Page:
ROSE: And Janae youÂ’ve served as the public policy chair for BYP100. I just wanted to get your grasp on how realistic is it to assume that some of these demands if not all will actually be accepted by elected officials, will actually be implemented into law through the legislative process. Is it too farfetched of an idea to think that would happen?
BONSU: I donÂ’t think so. I mean I know that we understand that of the 39-40 comprehensive policy demands that weÂ’ve put forth in this agenda, thereÂ’s not going to be one sweep of law passages or you know these laws arenÂ’t going to be enacted in one sweep but it is going to be a process. Some of these policy solutions are short term. Some of them are intermediate, some of them are long term. But we do whole-heartedly believe in this entire platform and will continue to push it so that we can build the world that we want to build. So some of these solutions are again, theyÂ’re not in priority order but some of them will come to fruition before others. But we are wholeheartedly pushing the whole platform absolutely.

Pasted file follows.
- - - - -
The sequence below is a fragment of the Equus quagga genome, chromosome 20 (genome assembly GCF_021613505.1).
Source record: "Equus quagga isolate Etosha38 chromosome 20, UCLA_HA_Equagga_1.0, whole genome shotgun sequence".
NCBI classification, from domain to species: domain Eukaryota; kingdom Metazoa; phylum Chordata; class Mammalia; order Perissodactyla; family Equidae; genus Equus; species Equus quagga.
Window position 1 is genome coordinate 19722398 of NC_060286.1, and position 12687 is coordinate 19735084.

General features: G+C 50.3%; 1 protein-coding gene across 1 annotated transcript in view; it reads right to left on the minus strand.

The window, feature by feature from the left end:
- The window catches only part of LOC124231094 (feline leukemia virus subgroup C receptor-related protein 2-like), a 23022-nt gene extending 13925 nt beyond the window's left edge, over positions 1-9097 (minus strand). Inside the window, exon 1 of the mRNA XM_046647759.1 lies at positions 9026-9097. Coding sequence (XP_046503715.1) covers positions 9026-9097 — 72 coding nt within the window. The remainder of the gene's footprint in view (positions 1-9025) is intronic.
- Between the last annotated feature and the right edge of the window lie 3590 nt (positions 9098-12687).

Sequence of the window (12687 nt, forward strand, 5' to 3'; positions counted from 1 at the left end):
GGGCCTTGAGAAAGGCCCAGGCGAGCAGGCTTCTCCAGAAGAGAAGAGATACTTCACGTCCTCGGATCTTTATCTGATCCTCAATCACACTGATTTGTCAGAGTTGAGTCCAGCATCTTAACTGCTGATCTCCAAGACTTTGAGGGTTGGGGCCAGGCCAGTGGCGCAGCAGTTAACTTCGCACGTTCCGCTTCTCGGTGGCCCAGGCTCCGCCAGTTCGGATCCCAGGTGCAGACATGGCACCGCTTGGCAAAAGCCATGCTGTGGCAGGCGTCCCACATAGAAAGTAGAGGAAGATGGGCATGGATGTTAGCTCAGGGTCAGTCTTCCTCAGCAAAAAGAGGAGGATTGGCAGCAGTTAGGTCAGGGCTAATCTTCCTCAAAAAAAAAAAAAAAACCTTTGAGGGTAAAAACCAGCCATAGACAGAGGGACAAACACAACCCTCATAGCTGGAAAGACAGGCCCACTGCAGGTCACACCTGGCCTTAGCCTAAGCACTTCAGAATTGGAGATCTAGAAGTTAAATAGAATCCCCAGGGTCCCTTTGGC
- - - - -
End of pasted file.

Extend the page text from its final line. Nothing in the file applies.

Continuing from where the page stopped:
ROSE: Montague, just briefly as weÂ’re running out of time. We have seen a political agenda presented before through campaign zero which was presented by a smaller group of activists. Just briefly if you can point on what differentiates this platform put out by the movement for black lives versus the campaign zero coalition?
SIMMONS: Quickly, 1 the process. The platform is the product of over a year of conversations, engagements, convenings, feedback with organizations from out of the country. Its being launched by United Front and it address more than just police violence. Provides resource organizations and the documentÂ’s just wider in scope. It was born from a very different process. It was a document that was meant to challenge existing systems while offering transformational policy.